Common Name(s): Lilac
Scientific Name: Syringa spp. (Syringa vulgaris)
Distribution: Native to Europe and Asia; cultivated in many temperate areas worldwide
Tree Size: 6-25 ft (2-8 m) tall, 4-8 in (10-20 cm) trunk diameter
Average Dried Weight: 59 lbs/ft3 (945 kg/m3)
Specific Gravity (Basic, 12% MC): .74, .95
Janka Hardness: 2,350 lbf (10,440 N)*
*Estimated hardness based on specific gravity
Modulus of Rupture: No data available
Elastic Modulus: No data available
Crushing Strength: No data available
Shrinkage: Tangential shrinkage is in excess of 10%; reported to have a high level of shrinkage
Color/Appearance: Colors can be variable depending on species. Sometimes seen with reddish or lavender color streaks throughout the heartwood.
Grain/Texture: Slightly interlocked grain, with a very fine texture. Good natural luster.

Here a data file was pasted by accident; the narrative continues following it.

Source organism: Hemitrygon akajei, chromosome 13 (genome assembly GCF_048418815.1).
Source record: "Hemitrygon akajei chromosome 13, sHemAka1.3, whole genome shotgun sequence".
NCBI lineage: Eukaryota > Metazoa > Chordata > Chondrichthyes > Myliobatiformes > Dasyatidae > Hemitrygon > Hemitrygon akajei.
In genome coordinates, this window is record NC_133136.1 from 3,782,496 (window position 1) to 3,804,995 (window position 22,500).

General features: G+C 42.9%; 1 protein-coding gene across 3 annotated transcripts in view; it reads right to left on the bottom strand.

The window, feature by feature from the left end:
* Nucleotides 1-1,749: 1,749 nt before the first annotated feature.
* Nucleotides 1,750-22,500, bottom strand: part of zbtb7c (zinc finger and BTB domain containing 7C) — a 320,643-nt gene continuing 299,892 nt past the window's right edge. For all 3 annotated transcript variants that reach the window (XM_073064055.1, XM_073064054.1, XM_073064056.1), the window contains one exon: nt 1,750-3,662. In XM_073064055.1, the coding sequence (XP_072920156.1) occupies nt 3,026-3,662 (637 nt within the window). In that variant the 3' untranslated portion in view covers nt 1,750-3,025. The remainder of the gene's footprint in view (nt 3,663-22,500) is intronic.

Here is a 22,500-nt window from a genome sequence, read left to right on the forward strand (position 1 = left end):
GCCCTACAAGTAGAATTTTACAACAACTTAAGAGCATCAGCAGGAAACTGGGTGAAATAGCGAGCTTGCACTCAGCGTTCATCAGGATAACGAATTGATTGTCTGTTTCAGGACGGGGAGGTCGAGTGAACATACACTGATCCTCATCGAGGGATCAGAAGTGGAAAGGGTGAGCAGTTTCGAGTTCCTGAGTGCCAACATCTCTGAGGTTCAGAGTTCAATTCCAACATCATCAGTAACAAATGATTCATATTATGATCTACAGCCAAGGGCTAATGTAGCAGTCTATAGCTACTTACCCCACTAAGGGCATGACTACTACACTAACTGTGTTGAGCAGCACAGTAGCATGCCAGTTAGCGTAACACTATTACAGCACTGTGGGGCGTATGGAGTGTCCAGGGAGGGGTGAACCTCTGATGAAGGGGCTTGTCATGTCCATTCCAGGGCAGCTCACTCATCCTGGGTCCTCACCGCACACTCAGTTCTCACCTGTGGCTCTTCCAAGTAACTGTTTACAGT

Endgrain: Semi-ring-porous; small to medium earlywood pores and small latewood pores, very numerous; pores can sometimes be exclusively solitary, or a mix of solitary and radial multiples of 2-3; growth rings usually distinct; narrow rays not visible without lens, spacing fairly close; parenchyma absent.
Rot Resistance: No official reports available.
Workability: Reported to be an excellent turning wood. Tends to distort and develop end-checks during drying.
Odor: Lilac has a distinct, floral scent when being worked.
Pricing/Availability: Due to its small size (typically only a shrub or bush), Lilac is not considered a woodworking lumber, and is never commercially harvested. Small pieces may be occasionally available from through hobbyist and other small-scale channels.
Sustainability: This wood species is not listed in the CITES Appendices or on the IUCN Red List of Threatened Species.
Common Uses: Occasionally used for small turned projects such as pens and bowls, as well as carved items.